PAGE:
Major League Baseball's winter meetings are not what you think they are.
Movies have made it so that most people think that the super agents and team general managers huddle in hotel rooms, making deals, while journalists corral in lobbies, drinking coffee and wait for anyone of note to walk through or to make a blockbuster announcement.
That is NOT the case at the Gaylord Opryland Hotel. First of all, it is a labyrinth of walkways, gardens and ecosphere-like glass ceilings.
There isn't one lobby. There might be five.
There are tourists mixed in with baseball people. Just fifteen yards from all the TV cameras, you can ride the Shrek Christmas ride.
On top of that, there are what feels like thousands of 20-something kids looking for jobs in baseball. They wander around the hallways with their folders and loose-fitting suits, looking more like religious proselytizers than baseball career seekers.
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There happens to be an actual job fair here, and while there are only hundreds of job seekers - it just FEELS like thousands.
When it comes to witnessing the actual business of Major League Baseball and free-agent dealmaking, there's an expectation among many here that they'll be able to actually witness a big event.
Many think that baseball's top-tier management will stroll right through the lobbies and a swath of media and fans sit and wait by the array of television set-ups for this to happen.
But that only happens in the movies. No Jerry Maguire moments to witness here.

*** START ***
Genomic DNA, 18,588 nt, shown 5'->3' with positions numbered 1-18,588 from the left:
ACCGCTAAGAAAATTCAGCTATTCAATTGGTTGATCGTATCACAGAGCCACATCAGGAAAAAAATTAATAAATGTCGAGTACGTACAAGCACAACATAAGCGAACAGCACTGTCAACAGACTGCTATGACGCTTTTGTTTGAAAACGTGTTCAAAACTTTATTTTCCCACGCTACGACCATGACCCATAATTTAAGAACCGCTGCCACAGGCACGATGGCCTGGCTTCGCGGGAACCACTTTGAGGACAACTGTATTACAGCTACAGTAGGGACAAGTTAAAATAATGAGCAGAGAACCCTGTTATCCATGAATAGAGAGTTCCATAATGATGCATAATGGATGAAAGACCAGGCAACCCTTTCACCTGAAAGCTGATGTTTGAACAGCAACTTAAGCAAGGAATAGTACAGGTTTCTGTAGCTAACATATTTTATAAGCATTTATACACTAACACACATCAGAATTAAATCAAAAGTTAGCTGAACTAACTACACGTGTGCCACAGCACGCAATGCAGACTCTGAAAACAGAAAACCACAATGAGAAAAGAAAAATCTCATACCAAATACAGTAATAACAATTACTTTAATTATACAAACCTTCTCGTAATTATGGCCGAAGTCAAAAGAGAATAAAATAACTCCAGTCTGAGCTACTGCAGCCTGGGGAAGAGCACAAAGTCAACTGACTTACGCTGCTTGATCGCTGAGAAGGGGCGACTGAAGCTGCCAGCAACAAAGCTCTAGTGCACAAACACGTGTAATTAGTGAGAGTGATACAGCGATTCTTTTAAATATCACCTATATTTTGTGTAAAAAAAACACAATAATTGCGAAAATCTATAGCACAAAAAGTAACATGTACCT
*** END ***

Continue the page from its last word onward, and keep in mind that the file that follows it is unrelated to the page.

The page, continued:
See here's the thing: General Managers only come through when they HAVE to, whether it's to make a scheduled TV interview or they've got to make good on another required activity.
Most can't stand running the media/fan gauntlet.
It's not that they don't like seeing the fans - it's just that do so can take up too much time. Teams like the Yankees told me that if General Manager Brian Cashman appears in a lobby, the crowd can keep him there for 90 minutes.
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CNBC was only able to secure interviews with super agent Scott Boras and Cashman because we had a private room set up far away from the pack of people. No gauntlets - no crowds.
The crowds are also missing the actual news announcements.
Technology has taken over that.
On Tuesday morning when Dan Haren signed with the Washington Nationals for $13 million, the deal was announced on the internet.Twitter took care of everything.
EVERYTHING. News. Reaction. Everything.
What fans and tourists can see is the trade show.
Everything from foam fingers to fried food is on display. Baseball bats. Bobbleheads. Bounce houses! Anything a minor or major league park could want or need is for sale here.
And that's the MLB Winter Meetings. Bobbleheads, $13 million contracts and tourists... Together.